EDITOR’S NOTE: Exactly six years have passed since Army Sgt. 1st Class Kelly A. Stewart’s military trial ended with him being stripped of his rank and Special Forces tab and sentenced to eight years in prison. Coincidentally, I received an email message this morning from Nicholas McLaughlin, a man who served with Stewart before Stewart advanced to join the ranks of the Green Berets. McLaughlin told me he had read this excerpt from Three Days In August, the book in which I chronicle Stewart’s life and wrongful prosecution. With permission, I share the crux of McLaughlin’s email message below:
I had the pleasure of serving with Kelly Stewart (a.k.a., “Doc Stewart”) in 1999-2001. He was our company medic (in) Alpha Company, 40th ENG. The man described in the excerpt was the same man.
He was an E-4, and I was an E-1 when we deployed to Albania. I was lucky enough to be in his class for Combat Lifesaver. His technical proficiency and professionalism were top notch. Even then, he always volunteered to go on missions with us. Sitting in the back of a 5-ton rolling through the small agricultural city surrounding the airport we had secured.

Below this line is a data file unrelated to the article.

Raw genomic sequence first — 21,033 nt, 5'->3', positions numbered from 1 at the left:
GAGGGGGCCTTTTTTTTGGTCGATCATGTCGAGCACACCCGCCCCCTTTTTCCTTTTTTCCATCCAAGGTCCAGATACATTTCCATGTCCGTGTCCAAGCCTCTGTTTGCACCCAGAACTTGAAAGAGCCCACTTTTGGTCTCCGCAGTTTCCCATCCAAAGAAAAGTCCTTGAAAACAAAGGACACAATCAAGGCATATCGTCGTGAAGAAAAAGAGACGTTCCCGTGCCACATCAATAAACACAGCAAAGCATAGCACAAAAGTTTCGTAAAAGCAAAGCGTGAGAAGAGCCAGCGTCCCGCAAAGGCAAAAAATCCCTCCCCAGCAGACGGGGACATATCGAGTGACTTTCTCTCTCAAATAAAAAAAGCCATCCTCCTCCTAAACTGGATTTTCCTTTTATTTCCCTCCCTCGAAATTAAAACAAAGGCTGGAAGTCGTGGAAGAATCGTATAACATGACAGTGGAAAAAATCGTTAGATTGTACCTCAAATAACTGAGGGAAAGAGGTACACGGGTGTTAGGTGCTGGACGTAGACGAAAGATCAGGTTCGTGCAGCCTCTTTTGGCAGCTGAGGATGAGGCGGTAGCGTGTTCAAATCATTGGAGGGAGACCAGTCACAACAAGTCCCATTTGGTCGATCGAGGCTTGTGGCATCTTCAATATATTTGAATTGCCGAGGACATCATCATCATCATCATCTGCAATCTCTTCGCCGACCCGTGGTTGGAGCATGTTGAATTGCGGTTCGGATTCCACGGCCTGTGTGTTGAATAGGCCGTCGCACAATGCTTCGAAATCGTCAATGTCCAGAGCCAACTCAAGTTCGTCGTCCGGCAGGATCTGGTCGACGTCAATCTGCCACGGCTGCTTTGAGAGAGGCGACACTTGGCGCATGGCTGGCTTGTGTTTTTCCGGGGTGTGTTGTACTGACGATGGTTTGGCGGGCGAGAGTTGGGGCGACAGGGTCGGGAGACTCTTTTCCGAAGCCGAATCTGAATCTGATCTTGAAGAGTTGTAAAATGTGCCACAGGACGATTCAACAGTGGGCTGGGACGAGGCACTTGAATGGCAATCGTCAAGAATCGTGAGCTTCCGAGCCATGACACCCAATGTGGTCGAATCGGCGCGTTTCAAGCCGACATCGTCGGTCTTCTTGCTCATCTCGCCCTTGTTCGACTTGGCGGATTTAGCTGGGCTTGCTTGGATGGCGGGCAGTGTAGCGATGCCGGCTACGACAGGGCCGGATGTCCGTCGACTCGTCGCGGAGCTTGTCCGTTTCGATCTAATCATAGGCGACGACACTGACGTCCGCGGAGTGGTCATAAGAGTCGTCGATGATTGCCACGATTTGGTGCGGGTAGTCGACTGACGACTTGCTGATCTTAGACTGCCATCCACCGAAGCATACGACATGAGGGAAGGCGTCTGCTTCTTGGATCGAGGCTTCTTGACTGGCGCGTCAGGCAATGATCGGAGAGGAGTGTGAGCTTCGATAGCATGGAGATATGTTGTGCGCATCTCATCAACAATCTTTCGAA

He took the chance to learn everything when other medics would reply, “I don’t need that, I’m a medic.” He would run drills with us every step of the way. String razor wire to working with explosives. He taught us as much as we taught him.
Most importantly though, he always had our backs, but he was always a humanitarian as well. Some things in this world can make you hard, but Doc Stewart always reminded us through his actions when to be caring as well.
He was the same way in his off time. Whether we were at a Fest in Germany or chilling at Bosen Lake. If your back was against the wall, he was there and, if you were out of line, he was (there) too.
We had a saying when we were in Germany: it doesn’t matter what happens, the American is always wrong.
More than anyone, Stewart knows all too well how much truth lies in that saying.
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Since releasing Three Days In August in October 2011, I’ve encountered numerous Soldiers who vouched for Stewart’s honor and integrity in much the same way as McLaughlin (See Fellow Soldiers Support Wrongly-Convicted Green Beret), and I expect to hear from others in years to come.
To learn more about Stewart’s story, read the other articles I’ve written and read some of the endorsements of the book. To fully understand why I remain so passionate about wanting to see justice for this TOP ONE PERCENT SOLDIER, you’ll have to read the entire book.by